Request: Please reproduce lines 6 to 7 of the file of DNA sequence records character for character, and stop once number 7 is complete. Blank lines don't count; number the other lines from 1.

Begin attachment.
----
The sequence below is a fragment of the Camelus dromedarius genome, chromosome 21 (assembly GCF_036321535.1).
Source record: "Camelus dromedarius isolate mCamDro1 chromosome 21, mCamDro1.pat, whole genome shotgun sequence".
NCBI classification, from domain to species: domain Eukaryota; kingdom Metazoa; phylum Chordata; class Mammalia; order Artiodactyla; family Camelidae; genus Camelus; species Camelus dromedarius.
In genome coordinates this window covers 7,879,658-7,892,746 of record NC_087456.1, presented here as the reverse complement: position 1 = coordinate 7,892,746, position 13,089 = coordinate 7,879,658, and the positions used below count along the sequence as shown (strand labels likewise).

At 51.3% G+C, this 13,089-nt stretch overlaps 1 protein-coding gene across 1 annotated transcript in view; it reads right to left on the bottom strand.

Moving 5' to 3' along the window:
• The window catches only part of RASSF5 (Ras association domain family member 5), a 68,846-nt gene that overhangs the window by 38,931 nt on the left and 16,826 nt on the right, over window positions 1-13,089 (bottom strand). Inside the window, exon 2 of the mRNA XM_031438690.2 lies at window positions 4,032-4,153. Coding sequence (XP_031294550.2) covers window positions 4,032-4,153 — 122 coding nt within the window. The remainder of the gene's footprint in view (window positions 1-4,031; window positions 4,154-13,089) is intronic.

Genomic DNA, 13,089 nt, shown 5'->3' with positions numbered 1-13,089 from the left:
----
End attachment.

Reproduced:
Moving 5' to 3' along the window:
• The window catches only part of RASSF5 (Ras association domain family member 5), a 68,846-nt gene that overhangs the window by 38,931 nt on the left and 16,826 nt on the right, over window positions 1-13,089 (bottom strand). Inside the window, exon 2 of the mRNA XM_031438690.2 lies at window positions 4,032-4,153. Coding sequence (XP_031294550.2) covers window positions 4,032-4,153 — 122 coding nt within the window. The remainder of the gene's footprint in view (window positions 1-4,031; window positions 4,154-13,089) is intronic.